1. Facebook Scaling WalkthroughMoritz Haarmann - Ultrasuperlargescale Systems
3. • 800.000.000 active users• > 50% log on every given day• 250.000.000 Photos every single day ( Flickr: 6Bn total )• 30.000.000.000 new pieces of content monthly
5. 30.000.000.000As if everyone now living on earth posts 4.28 updates every month.
6. Building Blocks
7. Facebook is built using• Web Servers ( Running Hip-Hop PHP )• Services ( Search, Ads )• Memcached & MySQL• Immense amounts of glue
8. Write Strategy• Writes take place centrally in California• 3.5 Million Changed Rows per Second ( Peak )• 2010: 1800 DB Servers• horizontal scaling approach not disclosed• consistency is important ( avoiding „unhappy users“ )
9. Glue• Massively distributed architecture• Glue keeping it together• Many systems built in-house to meet giiaaanoourmus requirements
10. Haystack• Photos• Handles everything from HTTP to storage• Aimed at minimizing IO-Operations• Append-Only!
11. Memcached• Placed between MySQL and Web Tier• Stores only „plain data“, no joins or other complicated stuﬀ• Faster if Web Server works on data
12. BigPipe• Assembles the output pages• everything that is needed retrieved in parallel• Fault tolerant, will work even if parts of a page are not available
13. What else?
14. Live Profiling• Facebook monitors their life systems continously at a PHP-Method level ( using XHProf ).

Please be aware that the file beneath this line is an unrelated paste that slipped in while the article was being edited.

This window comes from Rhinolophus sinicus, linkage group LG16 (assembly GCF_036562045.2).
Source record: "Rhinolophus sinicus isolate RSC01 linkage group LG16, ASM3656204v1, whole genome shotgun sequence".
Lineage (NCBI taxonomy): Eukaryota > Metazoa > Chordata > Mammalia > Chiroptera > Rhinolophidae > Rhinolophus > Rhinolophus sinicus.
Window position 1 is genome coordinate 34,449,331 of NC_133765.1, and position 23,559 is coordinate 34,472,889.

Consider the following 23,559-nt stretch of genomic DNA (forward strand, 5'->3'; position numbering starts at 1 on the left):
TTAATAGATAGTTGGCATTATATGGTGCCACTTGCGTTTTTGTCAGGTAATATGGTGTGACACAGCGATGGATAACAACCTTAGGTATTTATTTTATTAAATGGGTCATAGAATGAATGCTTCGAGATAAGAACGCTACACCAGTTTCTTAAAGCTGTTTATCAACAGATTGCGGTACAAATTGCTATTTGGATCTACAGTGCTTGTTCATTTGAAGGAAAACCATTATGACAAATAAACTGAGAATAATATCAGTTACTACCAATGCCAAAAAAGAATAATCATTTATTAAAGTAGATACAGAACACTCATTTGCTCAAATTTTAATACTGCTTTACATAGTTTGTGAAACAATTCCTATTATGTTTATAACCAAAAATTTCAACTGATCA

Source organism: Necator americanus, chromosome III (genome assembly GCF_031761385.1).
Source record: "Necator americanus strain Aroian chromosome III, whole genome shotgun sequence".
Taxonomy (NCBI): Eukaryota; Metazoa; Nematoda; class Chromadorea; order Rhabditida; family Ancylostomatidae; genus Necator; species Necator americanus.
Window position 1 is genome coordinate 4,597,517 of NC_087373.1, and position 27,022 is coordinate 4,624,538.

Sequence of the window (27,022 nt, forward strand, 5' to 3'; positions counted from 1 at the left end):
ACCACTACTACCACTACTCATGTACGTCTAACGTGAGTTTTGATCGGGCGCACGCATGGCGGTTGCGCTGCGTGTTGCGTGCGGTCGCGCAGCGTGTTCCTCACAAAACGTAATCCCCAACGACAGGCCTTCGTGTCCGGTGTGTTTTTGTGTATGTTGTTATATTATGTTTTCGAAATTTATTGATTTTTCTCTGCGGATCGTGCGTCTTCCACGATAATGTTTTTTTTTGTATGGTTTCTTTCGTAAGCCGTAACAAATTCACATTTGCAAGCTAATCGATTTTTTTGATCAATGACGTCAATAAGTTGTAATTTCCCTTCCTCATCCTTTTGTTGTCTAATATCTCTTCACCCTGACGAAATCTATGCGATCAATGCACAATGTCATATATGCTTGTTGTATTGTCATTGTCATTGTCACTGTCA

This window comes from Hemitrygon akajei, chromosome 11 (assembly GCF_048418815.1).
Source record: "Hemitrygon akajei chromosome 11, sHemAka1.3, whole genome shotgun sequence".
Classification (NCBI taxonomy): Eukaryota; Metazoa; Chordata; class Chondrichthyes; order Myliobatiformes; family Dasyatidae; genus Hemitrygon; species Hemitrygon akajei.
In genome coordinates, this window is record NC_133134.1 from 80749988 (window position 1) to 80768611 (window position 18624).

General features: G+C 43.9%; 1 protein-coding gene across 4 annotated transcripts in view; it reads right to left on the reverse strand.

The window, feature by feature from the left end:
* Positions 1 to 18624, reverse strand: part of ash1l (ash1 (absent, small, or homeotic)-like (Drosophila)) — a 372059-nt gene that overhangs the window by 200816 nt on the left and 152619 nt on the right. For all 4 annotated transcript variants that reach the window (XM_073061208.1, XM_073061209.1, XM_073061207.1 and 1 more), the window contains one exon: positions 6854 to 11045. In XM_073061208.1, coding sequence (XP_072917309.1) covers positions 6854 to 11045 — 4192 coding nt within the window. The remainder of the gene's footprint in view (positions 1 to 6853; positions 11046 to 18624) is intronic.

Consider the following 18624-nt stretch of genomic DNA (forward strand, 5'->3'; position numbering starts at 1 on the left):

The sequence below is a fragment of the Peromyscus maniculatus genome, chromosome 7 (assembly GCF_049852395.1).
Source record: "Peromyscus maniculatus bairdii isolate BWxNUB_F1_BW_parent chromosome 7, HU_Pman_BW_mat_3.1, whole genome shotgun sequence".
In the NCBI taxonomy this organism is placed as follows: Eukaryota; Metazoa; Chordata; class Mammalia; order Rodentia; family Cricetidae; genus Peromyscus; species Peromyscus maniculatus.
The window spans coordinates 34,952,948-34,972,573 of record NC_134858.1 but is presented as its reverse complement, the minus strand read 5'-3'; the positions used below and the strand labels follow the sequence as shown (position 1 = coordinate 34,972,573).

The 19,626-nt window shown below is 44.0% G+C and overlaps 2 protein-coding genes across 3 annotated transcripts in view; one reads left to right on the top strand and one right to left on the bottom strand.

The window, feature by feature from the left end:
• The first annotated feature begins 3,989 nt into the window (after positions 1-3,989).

15. Graceful Degradation• High awareness ( Monitoring ) of perfomance problems• Features can be disabled ( very ne-grained ) to keep the core features running smoothly
16. Keeping it running• New features are launched ,dark‘, without visible elements, to stress test the backend with real load• Incremental roll-outs decrease the impact of bug or malfunction
17. Open Source• Most parts are open source• Either used or created and then os‘d
18. Big Bang • On September 23, 2010, Facebook was down for most users for about 3 hours • A wrongly identi ed ,invalid‘ cache value lead to requests hammering the DB tier • A system designed to prevent failures created one! • Only way to recover was to completely shut down access to the DB - downtimehttps://www.facebook.com/note.php?note_id=431441338919&id=9445547199&ref=mf ( great comments, too )